WORK, a non-profit whose mission “is to accompany families in Haiti out of poverty through good, dignified jobs.” WORK believes that every individual has potential and that “dignity is a human right.” They work to remove barriers and provide skills and opportunities for the people of Haiti to find meaningful work.
Each year WORK hosts an event to raise money for small communities in Haiti, where they stand side-by-side with individuals to teach them meaningful skills that directly relate to opportunities in their local areas. Run Across Haiti is a multi-day event where runners from around the globe gather to help raise money for work, involve themselves in the community, and see the results of their fundraising efforts in the lives they’ve been working for.
“It’s definitely shifted my perspective, being in Haiti. One of the reasons the race was put on was to show that it’s not a place to be feared or pitied. It’s beautiful and amazing. It’s one of the most beautiful places I’ve ever run”, says Ali Riecke, of Bellingham, WA.
Reicke has been a runner for 7 years, starting when she was 18. Like many of us, she started out as a road runner, but through experiences with others and because she comes from an area with incredible trails, migrating to trail running and eventually ultras became a natural step. In her first real year of ultra running she did her first 50k, 50 miler, and even won her first 100k at the Big Foot 100k. She went on to finish Javelina Jundred as her first 100 miler in 2017.
“Before [going to Haiti], I was trying to get to the next big distance. Last year I kind of did all that. Because I have the ability to run I can use it to go good for other people. I can raise money for people who aren’t as fortunate. My reason for running has definitely change.”
Riecke had never really traveled much outside of the US, so going to Haiti was a big culture shock.
“In the US people avoid making eye contact. But in Haiti everyone looks at you. They don’t have that awkwardness of eye contact. It was hard for me to learn to accept that. The second you said Hi to them they smiled and waved. Everyone was so happy. Their faces would light up,” she states.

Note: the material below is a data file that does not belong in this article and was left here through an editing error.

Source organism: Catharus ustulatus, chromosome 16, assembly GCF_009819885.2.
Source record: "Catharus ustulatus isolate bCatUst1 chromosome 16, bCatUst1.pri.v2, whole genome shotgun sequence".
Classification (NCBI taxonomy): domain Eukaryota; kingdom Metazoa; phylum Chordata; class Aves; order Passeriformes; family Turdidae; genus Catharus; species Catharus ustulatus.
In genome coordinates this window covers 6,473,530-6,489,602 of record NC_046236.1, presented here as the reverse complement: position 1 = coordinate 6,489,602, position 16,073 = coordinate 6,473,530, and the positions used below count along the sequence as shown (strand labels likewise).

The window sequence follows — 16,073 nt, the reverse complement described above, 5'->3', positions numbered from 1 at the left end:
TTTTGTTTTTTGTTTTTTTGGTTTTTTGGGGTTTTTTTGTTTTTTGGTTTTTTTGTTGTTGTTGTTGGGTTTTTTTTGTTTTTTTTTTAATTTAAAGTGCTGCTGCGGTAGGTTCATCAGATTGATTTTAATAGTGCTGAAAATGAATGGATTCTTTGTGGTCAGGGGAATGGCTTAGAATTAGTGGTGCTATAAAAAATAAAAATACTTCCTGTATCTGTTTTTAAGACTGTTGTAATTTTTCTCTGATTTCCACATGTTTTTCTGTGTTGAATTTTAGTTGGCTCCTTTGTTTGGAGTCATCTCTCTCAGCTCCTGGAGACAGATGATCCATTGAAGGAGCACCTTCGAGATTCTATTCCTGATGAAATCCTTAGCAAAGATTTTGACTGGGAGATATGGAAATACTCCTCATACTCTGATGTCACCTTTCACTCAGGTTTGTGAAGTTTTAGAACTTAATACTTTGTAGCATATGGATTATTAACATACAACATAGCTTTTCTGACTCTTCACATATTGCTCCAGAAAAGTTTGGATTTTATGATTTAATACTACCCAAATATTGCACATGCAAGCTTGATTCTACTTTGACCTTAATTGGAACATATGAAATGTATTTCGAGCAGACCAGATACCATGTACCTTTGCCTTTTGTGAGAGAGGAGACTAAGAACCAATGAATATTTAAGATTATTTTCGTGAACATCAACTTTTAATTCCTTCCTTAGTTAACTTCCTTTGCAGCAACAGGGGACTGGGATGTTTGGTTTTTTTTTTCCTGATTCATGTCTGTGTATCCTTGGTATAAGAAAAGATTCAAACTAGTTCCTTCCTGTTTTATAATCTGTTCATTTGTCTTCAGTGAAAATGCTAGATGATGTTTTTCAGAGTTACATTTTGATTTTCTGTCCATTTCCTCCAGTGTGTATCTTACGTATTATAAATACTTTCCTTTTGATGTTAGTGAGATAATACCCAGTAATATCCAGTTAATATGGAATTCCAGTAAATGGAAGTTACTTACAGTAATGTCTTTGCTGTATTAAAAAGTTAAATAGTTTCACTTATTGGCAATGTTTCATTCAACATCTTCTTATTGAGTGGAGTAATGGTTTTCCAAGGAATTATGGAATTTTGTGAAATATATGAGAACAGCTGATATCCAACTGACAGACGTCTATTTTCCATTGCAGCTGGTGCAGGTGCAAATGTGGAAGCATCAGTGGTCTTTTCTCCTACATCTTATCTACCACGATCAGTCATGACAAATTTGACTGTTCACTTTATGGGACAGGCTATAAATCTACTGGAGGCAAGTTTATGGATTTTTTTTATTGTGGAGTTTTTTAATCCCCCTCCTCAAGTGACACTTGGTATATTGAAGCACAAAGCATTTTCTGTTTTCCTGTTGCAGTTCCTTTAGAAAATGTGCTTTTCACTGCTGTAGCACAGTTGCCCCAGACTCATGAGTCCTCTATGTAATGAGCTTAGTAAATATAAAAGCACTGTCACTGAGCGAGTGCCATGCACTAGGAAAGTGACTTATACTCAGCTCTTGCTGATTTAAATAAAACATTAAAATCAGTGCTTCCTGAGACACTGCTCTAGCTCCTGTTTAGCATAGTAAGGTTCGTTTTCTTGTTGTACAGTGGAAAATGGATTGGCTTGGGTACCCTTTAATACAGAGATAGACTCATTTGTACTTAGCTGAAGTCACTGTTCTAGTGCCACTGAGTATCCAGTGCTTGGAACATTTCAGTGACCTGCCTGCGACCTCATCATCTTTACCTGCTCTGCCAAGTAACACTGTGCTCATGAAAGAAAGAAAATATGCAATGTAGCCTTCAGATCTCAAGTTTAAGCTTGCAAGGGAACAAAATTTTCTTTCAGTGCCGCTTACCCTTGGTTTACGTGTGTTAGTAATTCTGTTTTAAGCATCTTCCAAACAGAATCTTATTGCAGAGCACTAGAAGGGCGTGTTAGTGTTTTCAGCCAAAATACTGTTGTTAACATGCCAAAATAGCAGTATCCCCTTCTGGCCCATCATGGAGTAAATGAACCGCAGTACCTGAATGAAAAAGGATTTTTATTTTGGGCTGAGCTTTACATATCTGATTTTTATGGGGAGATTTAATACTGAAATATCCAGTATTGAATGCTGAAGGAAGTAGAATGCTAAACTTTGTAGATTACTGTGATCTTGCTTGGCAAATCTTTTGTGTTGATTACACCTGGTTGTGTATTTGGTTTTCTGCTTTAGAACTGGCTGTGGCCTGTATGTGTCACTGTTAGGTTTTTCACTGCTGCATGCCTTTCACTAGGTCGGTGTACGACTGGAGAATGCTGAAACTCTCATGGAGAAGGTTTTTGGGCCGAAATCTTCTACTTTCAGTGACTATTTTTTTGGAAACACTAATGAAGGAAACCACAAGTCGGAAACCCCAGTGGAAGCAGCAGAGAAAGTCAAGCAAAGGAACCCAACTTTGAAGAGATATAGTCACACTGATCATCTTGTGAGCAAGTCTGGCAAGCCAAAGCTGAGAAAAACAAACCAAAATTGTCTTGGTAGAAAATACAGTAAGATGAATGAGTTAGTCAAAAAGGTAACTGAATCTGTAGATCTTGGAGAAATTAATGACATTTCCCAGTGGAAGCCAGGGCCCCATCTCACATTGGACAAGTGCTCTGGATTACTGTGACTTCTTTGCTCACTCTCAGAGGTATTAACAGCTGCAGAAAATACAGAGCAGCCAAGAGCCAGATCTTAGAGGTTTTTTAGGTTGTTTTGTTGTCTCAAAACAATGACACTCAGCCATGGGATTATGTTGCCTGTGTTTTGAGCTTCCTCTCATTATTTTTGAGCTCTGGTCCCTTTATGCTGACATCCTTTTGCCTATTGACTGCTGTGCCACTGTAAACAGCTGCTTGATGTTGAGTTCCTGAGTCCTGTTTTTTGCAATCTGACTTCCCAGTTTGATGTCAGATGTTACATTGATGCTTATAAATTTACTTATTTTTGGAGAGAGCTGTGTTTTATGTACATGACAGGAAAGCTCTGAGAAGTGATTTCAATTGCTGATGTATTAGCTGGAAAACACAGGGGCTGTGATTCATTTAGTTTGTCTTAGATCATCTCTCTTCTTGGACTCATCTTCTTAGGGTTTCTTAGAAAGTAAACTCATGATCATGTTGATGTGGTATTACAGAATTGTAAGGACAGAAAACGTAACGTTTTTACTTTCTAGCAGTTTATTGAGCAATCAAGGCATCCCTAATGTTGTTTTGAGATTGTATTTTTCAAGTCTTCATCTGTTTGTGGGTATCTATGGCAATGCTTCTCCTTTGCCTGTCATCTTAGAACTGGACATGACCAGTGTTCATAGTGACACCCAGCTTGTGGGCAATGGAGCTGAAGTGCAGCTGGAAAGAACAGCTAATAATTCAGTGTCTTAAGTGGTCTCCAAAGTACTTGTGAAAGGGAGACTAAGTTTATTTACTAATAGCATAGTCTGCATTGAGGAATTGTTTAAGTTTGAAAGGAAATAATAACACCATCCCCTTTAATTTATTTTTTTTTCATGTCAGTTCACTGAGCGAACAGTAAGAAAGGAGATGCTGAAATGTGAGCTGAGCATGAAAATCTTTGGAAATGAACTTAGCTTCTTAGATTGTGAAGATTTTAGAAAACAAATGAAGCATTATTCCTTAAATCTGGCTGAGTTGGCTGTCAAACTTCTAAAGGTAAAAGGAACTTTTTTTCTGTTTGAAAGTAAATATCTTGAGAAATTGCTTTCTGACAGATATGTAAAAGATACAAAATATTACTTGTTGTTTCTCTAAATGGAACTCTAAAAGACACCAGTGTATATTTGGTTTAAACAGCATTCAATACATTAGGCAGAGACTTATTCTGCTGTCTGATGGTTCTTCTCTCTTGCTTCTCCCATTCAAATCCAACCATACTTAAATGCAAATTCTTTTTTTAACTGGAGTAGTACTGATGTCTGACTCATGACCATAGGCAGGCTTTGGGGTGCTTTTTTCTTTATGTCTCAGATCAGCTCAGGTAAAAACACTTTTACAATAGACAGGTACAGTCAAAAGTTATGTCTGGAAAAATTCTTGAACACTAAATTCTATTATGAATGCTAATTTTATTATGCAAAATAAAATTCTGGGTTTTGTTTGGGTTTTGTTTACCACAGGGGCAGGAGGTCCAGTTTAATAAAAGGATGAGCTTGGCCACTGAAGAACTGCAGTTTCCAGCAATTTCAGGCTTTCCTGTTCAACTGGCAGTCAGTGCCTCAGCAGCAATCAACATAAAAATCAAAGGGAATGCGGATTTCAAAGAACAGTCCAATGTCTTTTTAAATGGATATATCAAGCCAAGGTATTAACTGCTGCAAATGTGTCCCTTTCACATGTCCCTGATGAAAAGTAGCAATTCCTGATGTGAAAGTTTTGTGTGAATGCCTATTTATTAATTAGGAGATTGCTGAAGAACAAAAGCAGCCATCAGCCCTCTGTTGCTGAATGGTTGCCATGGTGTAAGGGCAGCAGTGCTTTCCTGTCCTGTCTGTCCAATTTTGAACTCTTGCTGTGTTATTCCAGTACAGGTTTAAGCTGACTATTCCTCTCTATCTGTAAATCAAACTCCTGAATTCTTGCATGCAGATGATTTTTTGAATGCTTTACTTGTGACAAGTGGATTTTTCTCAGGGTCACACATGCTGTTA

Runners cover over 200 miles in 8 days, starting as early as 5am and running until early in the afternoon. Following each day’s run they eat and experience the communities they are running through. Children in the mountain regions would frequently run out from their homes yelling, “blanca”, or “white” as they may have never seen a white person before. One such child, a boy named Oliver, ran the last two miles with the group, then spent the afternoon with them eating and playing.
This year, 28 runners came all over the US, Canada, and there was even a local runner from Haiti. Ages ranged from 21 to over 50. Running backgrounds ranged from road runners to Ironman athletes to ultra marathon runners. But all were there for the same reason, to help in a way that they best knew how.
When asked about the process, Riecke said, “We would run from town to town every day. 8 days with one rest day. We started in Cap-Haitien, then ran 34 miles to the next town. Accommodations were never all that great. Often times we had pit toilets. Rarely had running water. We were up at 3am every day to get ready and have a meeting. We would then shout”Pou Ayiti!” (“For Haiti”) and start running.”
Ultimately, it came down to the experience. Ali Riecke is a changed person because of it. Her view on running and the world has changed and she will be forever grateful for it. She continues to set goals for herself in the world of running (she will run Squamish 50/50 and Pine to Palm 100 this year), but looks forward to going back to Haiti in 2019.
For those who are interested in learning more about Run For Haiti and WORK, you can link below for details.